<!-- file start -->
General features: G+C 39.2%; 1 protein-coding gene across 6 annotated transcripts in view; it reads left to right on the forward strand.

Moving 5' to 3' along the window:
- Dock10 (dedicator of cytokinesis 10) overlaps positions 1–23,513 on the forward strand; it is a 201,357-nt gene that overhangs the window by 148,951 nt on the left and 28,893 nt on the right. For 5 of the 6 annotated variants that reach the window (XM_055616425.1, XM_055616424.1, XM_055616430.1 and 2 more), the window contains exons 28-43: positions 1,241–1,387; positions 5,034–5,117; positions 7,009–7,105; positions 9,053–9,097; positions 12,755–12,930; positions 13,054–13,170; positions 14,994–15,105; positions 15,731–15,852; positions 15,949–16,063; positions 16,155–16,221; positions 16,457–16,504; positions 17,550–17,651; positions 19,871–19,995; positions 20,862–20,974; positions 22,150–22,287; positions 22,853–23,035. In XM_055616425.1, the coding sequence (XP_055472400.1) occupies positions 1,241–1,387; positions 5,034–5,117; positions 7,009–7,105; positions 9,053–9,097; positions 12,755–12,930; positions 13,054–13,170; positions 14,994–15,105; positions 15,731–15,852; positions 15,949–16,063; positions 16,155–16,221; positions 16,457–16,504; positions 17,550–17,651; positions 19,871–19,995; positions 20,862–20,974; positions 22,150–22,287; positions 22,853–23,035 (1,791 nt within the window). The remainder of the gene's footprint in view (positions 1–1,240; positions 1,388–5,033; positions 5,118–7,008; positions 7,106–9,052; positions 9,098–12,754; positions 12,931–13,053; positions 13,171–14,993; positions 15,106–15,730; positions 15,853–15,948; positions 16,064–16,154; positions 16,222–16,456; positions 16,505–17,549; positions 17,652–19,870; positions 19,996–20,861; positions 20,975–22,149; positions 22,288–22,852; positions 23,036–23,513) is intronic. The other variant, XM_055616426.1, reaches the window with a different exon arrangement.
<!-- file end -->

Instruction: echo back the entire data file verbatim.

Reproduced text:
General features: G+C 39.2%; 1 protein-coding gene across 6 annotated transcripts in view; it reads left to right on the forward strand.

Moving 5' to 3' along the window:
- Dock10 (dedicator of cytokinesis 10) overlaps positions 1–23,513 on the forward strand; it is a 201,357-nt gene that overhangs the window by 148,951 nt on the left and 28,893 nt on the right. For 5 of the 6 annotated variants that reach the window (XM_055616425.1, XM_055616424.1, XM_055616430.1 and 2 more), the window contains exons 28-43: positions 1,241–1,387; positions 5,034–5,117; positions 7,009–7,105; positions 9,053–9,097; positions 12,755–12,930; positions 13,054–13,170; positions 14,994–15,105; positions 15,731–15,852; positions 15,949–16,063; positions 16,155–16,221; positions 16,457–16,504; positions 17,550–17,651; positions 19,871–19,995; positions 20,862–20,974; positions 22,150–22,287; positions 22,853–23,035. In XM_055616425.1, the coding sequence (XP_055472400.1) occupies positions 1,241–1,387; positions 5,034–5,117; positions 7,009–7,105; positions 9,053–9,097; positions 12,755–12,930; positions 13,054–13,170; positions 14,994–15,105; positions 15,731–15,852; positions 15,949–16,063; positions 16,155–16,221; positions 16,457–16,504; positions 17,550–17,651; positions 19,871–19,995; positions 20,862–20,974; positions 22,150–22,287; positions 22,853–23,035 (1,791 nt within the window). The remainder of the gene's footprint in view (positions 1–1,240; positions 1,388–5,033; positions 5,118–7,008; positions 7,106–9,052; positions 9,098–12,754; positions 12,931–13,053; positions 13,171–14,993; positions 15,106–15,730; positions 15,853–15,948; positions 16,064–16,154; positions 16,222–16,456; positions 16,505–17,549; positions 17,652–19,870; positions 19,996–20,861; positions 20,975–22,149; positions 22,288–22,852; positions 23,036–23,513) is intronic. The other variant, XM_055616426.1, reaches the window with a different exon arrangement.